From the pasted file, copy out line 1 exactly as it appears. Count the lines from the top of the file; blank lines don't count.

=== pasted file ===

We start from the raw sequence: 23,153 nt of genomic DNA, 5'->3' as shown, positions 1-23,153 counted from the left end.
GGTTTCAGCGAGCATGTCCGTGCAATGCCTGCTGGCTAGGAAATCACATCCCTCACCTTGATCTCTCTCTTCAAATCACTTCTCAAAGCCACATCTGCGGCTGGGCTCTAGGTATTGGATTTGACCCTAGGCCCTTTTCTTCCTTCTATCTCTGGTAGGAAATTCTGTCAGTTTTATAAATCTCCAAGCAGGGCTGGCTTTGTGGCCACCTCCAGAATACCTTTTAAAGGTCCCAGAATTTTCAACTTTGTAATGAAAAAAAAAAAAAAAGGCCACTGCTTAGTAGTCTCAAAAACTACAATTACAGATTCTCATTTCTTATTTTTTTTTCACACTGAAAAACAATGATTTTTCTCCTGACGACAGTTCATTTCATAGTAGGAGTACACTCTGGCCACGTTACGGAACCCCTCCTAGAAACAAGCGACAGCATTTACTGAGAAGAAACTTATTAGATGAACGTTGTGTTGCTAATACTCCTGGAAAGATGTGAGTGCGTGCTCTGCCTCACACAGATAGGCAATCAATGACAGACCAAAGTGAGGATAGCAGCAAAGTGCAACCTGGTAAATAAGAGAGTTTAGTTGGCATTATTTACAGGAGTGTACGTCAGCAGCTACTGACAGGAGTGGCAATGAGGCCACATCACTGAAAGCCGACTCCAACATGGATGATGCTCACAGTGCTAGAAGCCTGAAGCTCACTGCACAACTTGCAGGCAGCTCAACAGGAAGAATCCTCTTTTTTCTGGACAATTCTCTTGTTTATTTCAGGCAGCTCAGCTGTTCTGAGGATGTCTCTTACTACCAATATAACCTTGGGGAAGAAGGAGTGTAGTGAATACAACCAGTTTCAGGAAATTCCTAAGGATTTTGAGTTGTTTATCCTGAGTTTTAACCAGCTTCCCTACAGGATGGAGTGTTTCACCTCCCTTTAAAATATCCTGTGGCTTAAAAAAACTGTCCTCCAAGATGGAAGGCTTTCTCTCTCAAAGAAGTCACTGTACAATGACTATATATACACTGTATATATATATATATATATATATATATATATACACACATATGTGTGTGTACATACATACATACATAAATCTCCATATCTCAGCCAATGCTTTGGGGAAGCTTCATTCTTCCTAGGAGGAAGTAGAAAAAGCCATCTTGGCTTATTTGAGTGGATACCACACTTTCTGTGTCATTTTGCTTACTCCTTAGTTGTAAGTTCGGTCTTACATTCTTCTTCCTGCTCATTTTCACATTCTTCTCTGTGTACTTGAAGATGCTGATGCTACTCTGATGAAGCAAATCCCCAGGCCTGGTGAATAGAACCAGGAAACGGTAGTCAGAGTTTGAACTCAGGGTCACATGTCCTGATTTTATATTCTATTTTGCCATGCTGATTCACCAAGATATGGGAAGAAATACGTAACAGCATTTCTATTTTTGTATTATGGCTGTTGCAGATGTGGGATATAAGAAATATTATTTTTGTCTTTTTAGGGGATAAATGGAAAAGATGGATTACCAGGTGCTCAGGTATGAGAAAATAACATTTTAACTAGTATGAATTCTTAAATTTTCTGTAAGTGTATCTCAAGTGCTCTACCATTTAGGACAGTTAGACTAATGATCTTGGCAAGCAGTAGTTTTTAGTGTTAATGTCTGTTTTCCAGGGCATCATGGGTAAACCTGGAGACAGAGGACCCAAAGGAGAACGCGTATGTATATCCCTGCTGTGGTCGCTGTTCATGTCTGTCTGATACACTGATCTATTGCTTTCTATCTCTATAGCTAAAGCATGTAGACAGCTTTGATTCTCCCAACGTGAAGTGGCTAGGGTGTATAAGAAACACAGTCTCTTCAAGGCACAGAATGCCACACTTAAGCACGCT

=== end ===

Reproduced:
We start from the raw sequence: 23,153 nt of genomic DNA, 5'->3' as shown, positions 1-23,153 counted from the left end.